No announcement yet.

Critique this please.

  • Filter
  • Time
  • Show
Clear All
new posts

  • Critique this please.

    I'm working on this piece of oak to learn more about carving faces and in particular eyes. Rather than the regular 'atta boy' responses, I'd like to hear some genuinely constructive criticism.

    What you cannot see is that the profile is not what it should be even though I once went back and cut it much deeper.

    Note that before cutting eyes and nose, this was done primarily with a chainsaw. It's 24" x 12" x 5"

    What can I do to improve what I've got here?

  • #2
    Re: Critique this please.

    hi twoclones, i dont do chainsaw carvings, but i can give some general insight on carving faces, as you asked for...
    first, i like the shape of head, the cheekbones, the mouth and moustache, and i like the way you solved the hair problem. nicely creative, i like the bold strong look ...
    i think two things need improvement on the next carving. the first is proportion, that means for example the eyes are located too high, the mouth is located too low. in a generic face the eyes are about on the horizontal centerline through the head, if you put them about there, your head will immediately look right, nomatter if other things are correct or not. that is, since we all perceive the eyes as the most important part of the head. therefore correct placement of them, makes us feel good when viewing the carving... of course, you always can play with the placement, put them higher or lower for a desired effect. its not a strict rule, but one that makes viewer perceive a head as nice and believable...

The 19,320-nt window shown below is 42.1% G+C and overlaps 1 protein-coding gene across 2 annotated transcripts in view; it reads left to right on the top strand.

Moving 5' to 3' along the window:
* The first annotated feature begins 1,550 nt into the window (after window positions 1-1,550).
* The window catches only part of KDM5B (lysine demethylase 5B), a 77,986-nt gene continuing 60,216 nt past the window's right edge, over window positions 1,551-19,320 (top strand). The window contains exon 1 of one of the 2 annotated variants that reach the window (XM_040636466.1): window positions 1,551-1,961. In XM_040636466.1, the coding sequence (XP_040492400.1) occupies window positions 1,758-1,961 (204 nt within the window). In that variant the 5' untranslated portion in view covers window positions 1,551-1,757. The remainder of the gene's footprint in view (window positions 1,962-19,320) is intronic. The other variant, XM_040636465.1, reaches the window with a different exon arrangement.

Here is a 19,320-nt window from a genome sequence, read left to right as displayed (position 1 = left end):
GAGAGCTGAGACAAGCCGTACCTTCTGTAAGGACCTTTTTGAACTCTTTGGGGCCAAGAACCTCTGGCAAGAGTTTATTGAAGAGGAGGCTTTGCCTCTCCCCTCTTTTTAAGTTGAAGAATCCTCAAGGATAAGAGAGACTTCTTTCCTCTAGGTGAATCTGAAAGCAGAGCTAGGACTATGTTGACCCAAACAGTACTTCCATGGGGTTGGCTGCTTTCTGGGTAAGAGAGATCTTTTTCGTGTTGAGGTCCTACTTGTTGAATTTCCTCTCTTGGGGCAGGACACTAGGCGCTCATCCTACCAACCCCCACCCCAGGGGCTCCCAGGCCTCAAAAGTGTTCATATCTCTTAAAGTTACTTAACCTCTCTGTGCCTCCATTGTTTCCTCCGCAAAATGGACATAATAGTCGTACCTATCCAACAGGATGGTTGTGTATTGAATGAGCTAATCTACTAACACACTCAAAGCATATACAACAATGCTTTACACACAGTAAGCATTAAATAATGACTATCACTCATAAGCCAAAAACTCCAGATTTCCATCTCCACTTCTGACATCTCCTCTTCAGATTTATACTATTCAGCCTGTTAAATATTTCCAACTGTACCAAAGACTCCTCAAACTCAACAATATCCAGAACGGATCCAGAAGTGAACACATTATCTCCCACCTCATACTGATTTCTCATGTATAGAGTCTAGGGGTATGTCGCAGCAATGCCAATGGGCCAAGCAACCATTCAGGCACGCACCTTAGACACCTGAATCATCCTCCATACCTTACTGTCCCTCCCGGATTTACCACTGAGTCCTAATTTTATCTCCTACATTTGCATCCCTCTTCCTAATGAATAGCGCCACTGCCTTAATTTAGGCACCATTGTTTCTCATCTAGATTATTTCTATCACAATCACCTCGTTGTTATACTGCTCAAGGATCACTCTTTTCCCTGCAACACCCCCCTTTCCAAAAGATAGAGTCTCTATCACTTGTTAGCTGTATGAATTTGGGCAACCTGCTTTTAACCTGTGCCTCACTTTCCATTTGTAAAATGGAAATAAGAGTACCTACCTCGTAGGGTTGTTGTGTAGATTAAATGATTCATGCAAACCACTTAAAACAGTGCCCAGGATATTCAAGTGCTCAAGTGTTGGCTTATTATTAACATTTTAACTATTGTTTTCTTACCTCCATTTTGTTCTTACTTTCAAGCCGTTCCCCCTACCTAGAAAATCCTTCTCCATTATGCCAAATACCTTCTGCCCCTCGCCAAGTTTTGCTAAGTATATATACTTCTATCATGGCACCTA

the other i want mention, and since you asked for, is the eyes themselves. i like the way you cut them, but i would try to make them more round in depth. we cant see the sideview, but i guess the eyes look rather flat from side. you need to think of eyes as being spheres (which they are) sitting mostly inside head, and covered by the skin of the eyelids. so what you see from the eye is a strongly curved part of the sphere, and you want put that in your carving to make believable eyes. how to get this ? the way to do is to cut the area where you have carved the corners of the eyes much deeper, so that you get that strongly curved hill where the eyes should go, and then carve on this hill the eyes as you have done. you will see, you did essentially right, only you started on too flat area... whoops got lengthy post, but i hope i did say something what might help you...a good carving already, on a difficult to carve wood (i cant carve oak, i tried) ... keep going :-)


    • #3
      Re: Critique this please.

      You asked!

      Nose-too flat and long. The proper proportion for the nose is 2 eyewidths long. I have the same problem at times.

      Eyes-look like they might fall off of his head. To me they need to be pushed back into the eye socket and they need more bags below the eye.

      I'll try to post more later. (suggestions, that is)



      • #4
        Good info

        This is the kind of feedback I was hoping for...
        I knew the nose was too long. My excuse is that I usually carve this face on walking sticks and long looks good on a long stick. Shifting gears isnt' always easy.

        As for the eyes, I've added a profile image here. Should I and can I push that eye back deeper and improve the carving?


        • #5
          Oak can be easy

          Originally posted by doris